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Last Updated on May 5, 2015, by eNotes Editorial. Word Count: 549

During the months after the Prussian defeat of the French in 1871, Prussian troops occupy many areas of France. Five bored Prussian officers are among the leaders of the force occupying the small Normandy town of Urville, where they live in a castle. Major von Farlsberg is an older bearded officer; Captain von Kelweingstein is an obese man who lost two teeth on his wedding night, although he could not remember how this accident had happened. The major and captain are both married, but both complain that they have not had sex for several months and do not want this situation to continue. The three lower-ranking officers are also bored. Second Lieutenant Wilhelm von Eyrick has shown himself to be brutal and especially harsh toward French people. His fellow soldiers call him “Mademoiselle Fifi” because of his dandified appearance and the fact that he often adds the French words “fi, fi donc” to his German sentences.

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After the major again complains about their tedious life in Urville, the captain proposes to organize a feast and orders a corporal to go to nearby Rouen to collect five prostitutes. As the officers await the women’s arrival, they pass their time by blowing up pieces of china and complaining about Father Chantavoine, a local Catholic priest who has refused to ring his church’s bells since the Prussians occupied his town. Mademoiselle Fifi wants to punish the priest, but his superiors argue that it would not look good for the Prussians to kill a priest.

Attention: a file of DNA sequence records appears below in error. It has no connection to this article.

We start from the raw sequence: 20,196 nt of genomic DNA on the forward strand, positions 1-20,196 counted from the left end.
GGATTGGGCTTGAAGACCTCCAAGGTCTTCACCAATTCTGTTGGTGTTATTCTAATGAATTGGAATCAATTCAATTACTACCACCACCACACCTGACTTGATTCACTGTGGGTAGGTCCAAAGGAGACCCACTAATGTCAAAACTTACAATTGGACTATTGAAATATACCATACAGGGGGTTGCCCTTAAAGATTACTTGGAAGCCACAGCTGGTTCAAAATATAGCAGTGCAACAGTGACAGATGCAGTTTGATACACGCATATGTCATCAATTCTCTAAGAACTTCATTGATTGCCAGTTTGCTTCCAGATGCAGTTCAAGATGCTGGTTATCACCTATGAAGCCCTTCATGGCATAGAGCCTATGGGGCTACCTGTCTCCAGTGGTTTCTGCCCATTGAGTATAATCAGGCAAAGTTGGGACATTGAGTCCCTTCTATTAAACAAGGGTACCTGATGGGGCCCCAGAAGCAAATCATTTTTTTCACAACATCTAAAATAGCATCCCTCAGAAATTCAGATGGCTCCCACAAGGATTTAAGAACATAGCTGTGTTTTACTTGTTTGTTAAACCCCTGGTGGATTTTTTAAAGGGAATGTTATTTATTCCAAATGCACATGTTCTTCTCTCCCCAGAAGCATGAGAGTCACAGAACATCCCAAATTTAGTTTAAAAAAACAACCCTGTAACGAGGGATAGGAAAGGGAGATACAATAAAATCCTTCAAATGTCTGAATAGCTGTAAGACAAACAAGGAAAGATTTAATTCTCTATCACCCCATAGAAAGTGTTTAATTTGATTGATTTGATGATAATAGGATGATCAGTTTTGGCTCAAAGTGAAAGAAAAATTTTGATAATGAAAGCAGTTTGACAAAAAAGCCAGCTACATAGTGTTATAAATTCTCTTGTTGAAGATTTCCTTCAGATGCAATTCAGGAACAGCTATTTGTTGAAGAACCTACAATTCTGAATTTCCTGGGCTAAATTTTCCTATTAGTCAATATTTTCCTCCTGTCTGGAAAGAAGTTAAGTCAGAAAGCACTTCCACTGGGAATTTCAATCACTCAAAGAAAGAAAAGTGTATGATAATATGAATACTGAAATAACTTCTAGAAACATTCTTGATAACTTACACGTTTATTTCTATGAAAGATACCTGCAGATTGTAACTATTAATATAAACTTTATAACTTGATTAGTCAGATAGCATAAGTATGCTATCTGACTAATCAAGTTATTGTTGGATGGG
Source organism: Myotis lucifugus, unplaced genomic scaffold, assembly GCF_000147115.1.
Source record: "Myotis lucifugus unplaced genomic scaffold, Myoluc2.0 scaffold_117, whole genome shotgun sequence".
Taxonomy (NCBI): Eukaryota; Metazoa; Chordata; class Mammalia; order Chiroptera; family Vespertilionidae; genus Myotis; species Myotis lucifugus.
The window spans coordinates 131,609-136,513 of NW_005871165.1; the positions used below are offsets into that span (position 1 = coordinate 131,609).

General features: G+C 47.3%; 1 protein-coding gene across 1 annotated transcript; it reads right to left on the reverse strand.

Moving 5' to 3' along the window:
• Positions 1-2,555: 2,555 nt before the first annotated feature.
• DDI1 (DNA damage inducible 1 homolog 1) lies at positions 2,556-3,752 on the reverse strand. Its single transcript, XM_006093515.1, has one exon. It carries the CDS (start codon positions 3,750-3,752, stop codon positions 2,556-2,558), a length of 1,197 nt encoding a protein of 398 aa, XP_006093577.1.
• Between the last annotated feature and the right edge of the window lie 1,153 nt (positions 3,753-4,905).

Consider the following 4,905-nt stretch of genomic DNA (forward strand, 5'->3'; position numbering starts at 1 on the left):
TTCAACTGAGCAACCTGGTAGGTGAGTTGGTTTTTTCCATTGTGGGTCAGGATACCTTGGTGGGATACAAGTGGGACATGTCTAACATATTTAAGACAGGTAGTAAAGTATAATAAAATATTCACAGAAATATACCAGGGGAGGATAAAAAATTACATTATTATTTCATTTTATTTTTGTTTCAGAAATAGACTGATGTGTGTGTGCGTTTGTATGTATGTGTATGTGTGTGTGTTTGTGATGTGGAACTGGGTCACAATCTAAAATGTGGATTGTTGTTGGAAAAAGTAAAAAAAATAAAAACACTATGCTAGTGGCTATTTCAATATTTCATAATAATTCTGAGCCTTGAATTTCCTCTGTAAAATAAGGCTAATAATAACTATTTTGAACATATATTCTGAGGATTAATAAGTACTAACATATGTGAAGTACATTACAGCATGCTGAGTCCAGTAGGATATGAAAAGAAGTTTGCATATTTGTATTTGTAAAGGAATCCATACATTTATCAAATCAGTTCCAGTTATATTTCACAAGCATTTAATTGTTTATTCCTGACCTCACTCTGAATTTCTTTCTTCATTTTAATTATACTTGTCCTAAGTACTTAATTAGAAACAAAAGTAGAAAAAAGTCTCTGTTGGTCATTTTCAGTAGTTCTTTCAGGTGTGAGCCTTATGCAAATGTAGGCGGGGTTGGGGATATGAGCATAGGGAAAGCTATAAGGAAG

After the prostitutes arrive at the castle of Urville, the major distributes them among the officers. He chooses Pamela for himself and assigns Blondine to the captain, Amanda to Lieutenant von Grossling, Eva “the Tomato” to Lieutenant Fritz Scheunaubourg, and Rachel “the Jewess” to Mademoiselle Fifi. The officers decide to dine with the prostitutes before making love. As they begin drinking, they deride French soldiers for their alleged lack of heroism and toast Prussia’s victory over France.

When Mademoiselle Fifi kisses Rachel so hard that he bites her lip, she warns him that he must pay for this act of violence. Fifi does not realize that she is not referring merely to his paying her extra money. As everyone grows drunk, the Prussians declare that all of France and all Frenchwomen belong to them. No longer able to restrain herself, Rachel says that the Prussians invaded France only in order to gain easy access to prostitutes. When Mademoiselle Fifi slaps her face, she reacts by cutting his throat with a knife and then jumps out of a window. The Prussian soldiers cannot discover Rachel’s hiding place and they accidentally kill two of their own soldiers as they search for her.

Looking for an excuse to punish the villagers, the major orders Father Chantavoine to ring the church bells during Mademoiselle Fifi’s funeral. The villagers are amazed to see his order obeyed. The bells continue to ring intermittently until the end of the Prussian occupation. Father Chantavoine has hidden Rachel in the church tower, where he takes food to her. After the Prussians leave Urville, the priest takes her back to Rouen, where she gives up prostitution and eventually marries an unprejudiced French patriot and becomes a lady who is worth more than many others.

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